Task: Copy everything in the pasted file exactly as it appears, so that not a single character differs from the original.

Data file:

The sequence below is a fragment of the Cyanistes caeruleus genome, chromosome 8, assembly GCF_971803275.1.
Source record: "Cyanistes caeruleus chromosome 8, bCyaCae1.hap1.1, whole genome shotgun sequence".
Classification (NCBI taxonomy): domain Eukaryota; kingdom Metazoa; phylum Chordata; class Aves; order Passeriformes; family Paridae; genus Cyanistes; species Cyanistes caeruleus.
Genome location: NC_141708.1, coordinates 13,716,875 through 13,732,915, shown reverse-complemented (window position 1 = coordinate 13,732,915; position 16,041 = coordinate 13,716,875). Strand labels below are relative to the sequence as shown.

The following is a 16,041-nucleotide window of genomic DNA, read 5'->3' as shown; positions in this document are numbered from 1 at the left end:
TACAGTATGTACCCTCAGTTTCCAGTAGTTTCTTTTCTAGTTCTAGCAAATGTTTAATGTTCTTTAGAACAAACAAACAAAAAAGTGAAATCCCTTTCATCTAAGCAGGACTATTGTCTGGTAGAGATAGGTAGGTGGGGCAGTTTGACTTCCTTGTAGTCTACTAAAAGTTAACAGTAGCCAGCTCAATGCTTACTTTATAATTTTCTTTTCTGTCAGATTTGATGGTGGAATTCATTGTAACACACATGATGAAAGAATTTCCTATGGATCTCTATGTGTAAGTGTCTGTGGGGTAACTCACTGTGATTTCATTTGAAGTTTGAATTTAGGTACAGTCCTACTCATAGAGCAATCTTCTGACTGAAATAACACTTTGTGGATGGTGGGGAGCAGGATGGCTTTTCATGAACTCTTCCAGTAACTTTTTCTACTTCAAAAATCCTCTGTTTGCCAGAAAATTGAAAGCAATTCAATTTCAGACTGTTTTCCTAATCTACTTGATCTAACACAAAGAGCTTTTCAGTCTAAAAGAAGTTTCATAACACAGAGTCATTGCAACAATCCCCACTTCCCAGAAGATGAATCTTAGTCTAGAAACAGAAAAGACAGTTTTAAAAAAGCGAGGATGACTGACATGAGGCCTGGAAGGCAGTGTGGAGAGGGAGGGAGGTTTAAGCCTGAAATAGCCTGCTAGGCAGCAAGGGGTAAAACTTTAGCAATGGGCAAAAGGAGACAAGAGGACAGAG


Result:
The sequence below is a fragment of the Cyanistes caeruleus genome, chromosome 8, assembly GCF_971803275.1.
Source record: "Cyanistes caeruleus chromosome 8, bCyaCae1.hap1.1, whole genome shotgun sequence".
Classification (NCBI taxonomy): domain Eukaryota; kingdom Metazoa; phylum Chordata; class Aves; order Passeriformes; family Paridae; genus Cyanistes; species Cyanistes caeruleus.
Genome location: NC_141708.1, coordinates 13,716,875 through 13,732,915, shown reverse-complemented (window position 1 = coordinate 13,732,915; position 16,041 = coordinate 13,716,875). Strand labels below are relative to the sequence as shown.

The following is a 16,041-nucleotide window of genomic DNA, read 5'->3' as shown; positions in this document are numbered from 1 at the left end:
TACAGTATGTACCCTCAGTTTCCAGTAGTTTCTTTTCTAGTTCTAGCAAATGTTTAATGTTCTTTAGAACAAACAAACAAAAAAGTGAAATCCCTTTCATCTAAGCAGGACTATTGTCTGGTAGAGATAGGTAGGTGGGGCAGTTTGACTTCCTTGTAGTCTACTAAAAGTTAACAGTAGCCAGCTCAATGCTTACTTTATAATTTTCTTTTCTGTCAGATTTGATGGTGGAATTCATTGTAACACACATGATGAAAGAATTTCCTATGGATCTCTATGTGTAAGTGTCTGTGGGGTAACTCACTGTGATTTCATTTGAAGTTTGAATTTAGGTACAGTCCTACTCATAGAGCAATCTTCTGACTGAAATAACACTTTGTGGATGGTGGGGAGCAGGATGGCTTTTCATGAACTCTTCCAGTAACTTTTTCTACTTCAAAAATCCTCTGTTTGCCAGAAAATTGAAAGCAATTCAATTTCAGACTGTTTTCCTAATCTACTTGATCTAACACAAAGAGCTTTTCAGTCTAAAAGAAGTTTCATAACACAGAGTCATTGCAACAATCCCCACTTCCCAGAAGATGAATCTTAGTCTAGAAACAGAAAAGACAGTTTTAAAAAAGCGAGGATGACTGACATGAGGCCTGGAAGGCAGTGTGGAGAGGGAGGGAGGTTTAAGCCTGAAATAGCCTGCTAGGCAGCAAGGGGTAAAACTTTAGCAATGGGCAAAAGGAGACAAGAGGACAGAG